VIDEO | Are the roads more dangerous than they used to be?
Data reveals an interesting insight into how safe it is to cycle on UK roads
After the recent high-profile deaths of former Giro d’Italia champion Michele Scarponi and former MotoGP champion Nicky Hayden, along with Chris Froome being knocked off his bike by a motorist, the obvious conclusion is that the roads are becoming more dangerous for cyclists.
The above incidents all happened abroad and according to Chris Boardman, policy adviser with British Cycling, the figures in the UK are “statistically pretty flat.
“There has been a slight rise in casualties and killed and seriously injured riders. The most important point is that people don’t feel it is as safe as it was,” he said.
According to government figures the number of cyclists being killed or seriously injured in Britain has not changed much since 2010, though the 3,430 incidents recorded during the first eight months of 2016 was 35 per cent up on the annual average between 2005-2009.
Over a similar period the number of people cycling hasn’t risen much, but the total distance cycled has increased around 23 per cent between 2006 and 2016.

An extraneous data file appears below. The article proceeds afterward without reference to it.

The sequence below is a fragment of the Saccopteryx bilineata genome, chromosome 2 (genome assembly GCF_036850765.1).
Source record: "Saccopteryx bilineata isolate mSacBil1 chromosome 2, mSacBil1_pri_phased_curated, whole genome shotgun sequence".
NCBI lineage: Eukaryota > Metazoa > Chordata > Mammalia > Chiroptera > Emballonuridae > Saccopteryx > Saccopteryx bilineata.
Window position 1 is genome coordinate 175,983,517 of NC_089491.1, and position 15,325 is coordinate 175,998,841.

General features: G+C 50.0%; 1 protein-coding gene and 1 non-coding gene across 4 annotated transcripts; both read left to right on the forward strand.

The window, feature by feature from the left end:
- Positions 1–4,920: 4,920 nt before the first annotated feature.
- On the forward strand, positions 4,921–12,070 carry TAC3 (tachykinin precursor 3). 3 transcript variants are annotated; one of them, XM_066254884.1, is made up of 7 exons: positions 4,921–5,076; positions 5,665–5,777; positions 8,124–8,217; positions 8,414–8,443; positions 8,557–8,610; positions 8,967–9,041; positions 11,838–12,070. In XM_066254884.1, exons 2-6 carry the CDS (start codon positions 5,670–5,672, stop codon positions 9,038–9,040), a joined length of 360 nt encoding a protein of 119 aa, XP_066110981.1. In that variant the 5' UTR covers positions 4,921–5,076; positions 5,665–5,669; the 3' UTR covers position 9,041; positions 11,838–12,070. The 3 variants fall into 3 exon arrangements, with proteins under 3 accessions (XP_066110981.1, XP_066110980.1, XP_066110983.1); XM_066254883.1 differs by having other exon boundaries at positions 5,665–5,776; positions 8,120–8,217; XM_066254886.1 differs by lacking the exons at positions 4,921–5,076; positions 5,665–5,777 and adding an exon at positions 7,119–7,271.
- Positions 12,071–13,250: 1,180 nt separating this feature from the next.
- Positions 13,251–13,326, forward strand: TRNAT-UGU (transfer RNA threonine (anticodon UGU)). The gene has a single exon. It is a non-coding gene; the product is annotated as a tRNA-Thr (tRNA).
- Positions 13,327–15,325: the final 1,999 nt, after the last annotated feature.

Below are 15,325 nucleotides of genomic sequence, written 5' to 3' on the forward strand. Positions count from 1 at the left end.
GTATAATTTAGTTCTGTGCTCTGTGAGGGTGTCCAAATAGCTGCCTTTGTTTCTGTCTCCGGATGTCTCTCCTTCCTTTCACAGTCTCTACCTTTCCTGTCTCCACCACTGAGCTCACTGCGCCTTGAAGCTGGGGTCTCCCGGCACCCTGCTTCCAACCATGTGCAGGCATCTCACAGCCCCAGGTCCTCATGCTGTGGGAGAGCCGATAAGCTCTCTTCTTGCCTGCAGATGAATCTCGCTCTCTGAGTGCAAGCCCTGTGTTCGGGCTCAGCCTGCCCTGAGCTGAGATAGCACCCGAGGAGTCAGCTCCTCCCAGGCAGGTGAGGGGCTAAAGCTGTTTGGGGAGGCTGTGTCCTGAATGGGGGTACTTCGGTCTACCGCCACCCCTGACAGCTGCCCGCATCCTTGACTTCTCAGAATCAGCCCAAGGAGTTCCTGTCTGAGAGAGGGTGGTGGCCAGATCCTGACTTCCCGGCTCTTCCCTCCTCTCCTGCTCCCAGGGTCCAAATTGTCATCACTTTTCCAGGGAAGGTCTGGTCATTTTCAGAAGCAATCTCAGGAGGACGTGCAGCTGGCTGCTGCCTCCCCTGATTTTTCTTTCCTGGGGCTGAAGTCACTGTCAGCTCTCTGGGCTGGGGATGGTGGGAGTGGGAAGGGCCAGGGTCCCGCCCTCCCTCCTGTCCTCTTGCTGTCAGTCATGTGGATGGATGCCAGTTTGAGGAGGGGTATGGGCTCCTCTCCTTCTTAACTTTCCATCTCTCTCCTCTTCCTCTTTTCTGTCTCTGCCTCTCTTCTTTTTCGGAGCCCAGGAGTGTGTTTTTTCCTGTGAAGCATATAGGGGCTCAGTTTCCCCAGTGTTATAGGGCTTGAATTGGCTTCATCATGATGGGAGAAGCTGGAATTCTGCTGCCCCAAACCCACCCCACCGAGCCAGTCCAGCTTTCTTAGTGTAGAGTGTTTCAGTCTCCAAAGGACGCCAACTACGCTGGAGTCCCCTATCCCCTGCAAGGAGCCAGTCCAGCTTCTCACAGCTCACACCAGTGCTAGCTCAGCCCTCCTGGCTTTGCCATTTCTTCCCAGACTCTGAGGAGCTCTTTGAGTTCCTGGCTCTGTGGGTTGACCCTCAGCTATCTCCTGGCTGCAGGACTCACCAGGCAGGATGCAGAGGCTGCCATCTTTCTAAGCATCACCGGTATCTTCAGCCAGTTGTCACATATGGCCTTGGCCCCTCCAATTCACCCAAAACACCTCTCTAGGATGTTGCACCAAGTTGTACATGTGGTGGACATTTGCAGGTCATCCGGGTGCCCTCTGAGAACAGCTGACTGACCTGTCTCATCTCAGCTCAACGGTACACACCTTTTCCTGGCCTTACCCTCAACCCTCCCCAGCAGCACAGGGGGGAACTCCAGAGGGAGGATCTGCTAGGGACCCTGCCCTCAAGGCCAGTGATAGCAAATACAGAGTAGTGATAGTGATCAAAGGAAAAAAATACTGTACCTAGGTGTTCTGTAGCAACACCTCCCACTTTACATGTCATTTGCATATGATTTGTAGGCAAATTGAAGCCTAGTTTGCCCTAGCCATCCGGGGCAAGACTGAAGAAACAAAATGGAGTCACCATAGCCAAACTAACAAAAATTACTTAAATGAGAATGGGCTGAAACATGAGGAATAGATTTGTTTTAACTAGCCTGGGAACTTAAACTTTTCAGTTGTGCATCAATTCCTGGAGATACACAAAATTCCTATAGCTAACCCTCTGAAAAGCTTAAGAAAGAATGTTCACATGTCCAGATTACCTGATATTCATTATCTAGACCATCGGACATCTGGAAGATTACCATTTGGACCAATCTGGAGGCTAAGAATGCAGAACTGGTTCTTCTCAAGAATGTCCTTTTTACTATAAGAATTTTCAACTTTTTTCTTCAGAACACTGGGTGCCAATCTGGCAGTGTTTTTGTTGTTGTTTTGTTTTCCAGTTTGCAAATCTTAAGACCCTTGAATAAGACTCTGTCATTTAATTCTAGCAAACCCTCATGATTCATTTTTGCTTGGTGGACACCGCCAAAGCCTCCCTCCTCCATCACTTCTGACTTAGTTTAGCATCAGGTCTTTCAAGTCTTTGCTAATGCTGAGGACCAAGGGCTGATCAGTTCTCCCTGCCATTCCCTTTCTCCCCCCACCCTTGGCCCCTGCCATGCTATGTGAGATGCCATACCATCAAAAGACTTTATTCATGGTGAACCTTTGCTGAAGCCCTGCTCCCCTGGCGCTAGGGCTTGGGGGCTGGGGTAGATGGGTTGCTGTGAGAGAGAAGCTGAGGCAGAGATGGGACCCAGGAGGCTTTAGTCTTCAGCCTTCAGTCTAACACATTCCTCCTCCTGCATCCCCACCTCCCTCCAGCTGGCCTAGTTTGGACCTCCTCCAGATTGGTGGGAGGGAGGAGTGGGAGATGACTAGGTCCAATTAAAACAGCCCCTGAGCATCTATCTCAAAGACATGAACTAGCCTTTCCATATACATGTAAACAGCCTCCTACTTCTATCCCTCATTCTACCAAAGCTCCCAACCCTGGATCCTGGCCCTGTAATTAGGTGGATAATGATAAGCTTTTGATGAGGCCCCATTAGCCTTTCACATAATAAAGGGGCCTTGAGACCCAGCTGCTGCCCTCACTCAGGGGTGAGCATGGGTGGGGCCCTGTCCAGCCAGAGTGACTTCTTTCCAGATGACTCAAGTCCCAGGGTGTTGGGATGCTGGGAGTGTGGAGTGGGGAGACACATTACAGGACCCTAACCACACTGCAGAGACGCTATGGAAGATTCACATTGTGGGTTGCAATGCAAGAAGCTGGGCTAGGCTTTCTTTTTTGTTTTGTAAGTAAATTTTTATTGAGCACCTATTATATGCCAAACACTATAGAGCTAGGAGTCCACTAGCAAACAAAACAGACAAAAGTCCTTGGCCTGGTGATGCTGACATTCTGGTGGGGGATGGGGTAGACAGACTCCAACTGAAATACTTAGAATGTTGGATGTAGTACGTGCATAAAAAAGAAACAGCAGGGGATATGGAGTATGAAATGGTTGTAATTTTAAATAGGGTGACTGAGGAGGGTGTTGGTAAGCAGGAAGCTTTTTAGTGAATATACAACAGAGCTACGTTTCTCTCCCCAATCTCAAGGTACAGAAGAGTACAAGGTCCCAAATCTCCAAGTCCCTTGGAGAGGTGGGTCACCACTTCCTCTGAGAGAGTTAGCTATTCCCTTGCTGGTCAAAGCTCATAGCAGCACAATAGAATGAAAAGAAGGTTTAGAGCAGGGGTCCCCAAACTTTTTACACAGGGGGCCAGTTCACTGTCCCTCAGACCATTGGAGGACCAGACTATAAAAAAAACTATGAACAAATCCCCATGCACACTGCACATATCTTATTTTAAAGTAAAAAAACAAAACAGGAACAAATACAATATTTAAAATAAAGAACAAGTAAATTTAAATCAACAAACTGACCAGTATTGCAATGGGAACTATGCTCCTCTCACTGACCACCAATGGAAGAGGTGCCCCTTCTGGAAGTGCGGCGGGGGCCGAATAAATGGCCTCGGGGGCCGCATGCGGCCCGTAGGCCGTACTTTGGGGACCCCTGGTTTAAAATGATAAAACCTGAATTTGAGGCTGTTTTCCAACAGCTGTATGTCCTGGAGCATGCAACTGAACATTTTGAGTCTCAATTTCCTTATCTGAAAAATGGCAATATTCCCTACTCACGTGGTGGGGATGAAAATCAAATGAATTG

These statistics would seem to indicate that, broadly speaking, cycling is as safe as it was a decade ago.
Roger Geffen, policy director at Cycling UK, says the figures aren’t conclusive as there has been a lot of fluctuation in the last decade, but that before this there was a consistent improvement that we’re no longer seeing.
This gives him cause for concern.
“Generally road safety has not been improving for all road users since around 2008-9,” he said.
Both Boardman and Geffen pointed to a decline in road policing — it has almost halved between 2004-05 and 2015-16 — as a factor that may result in cyclists feeling less safe.
“There is more traffic on the roads than ever before so you will inevitably get more friction,” Boardman said. “You can certainly see it in London.
It’s quite something to watch when you don’t live in a major city. That lack of road policing is only going to go one way… cyclists run through red lights because they can.”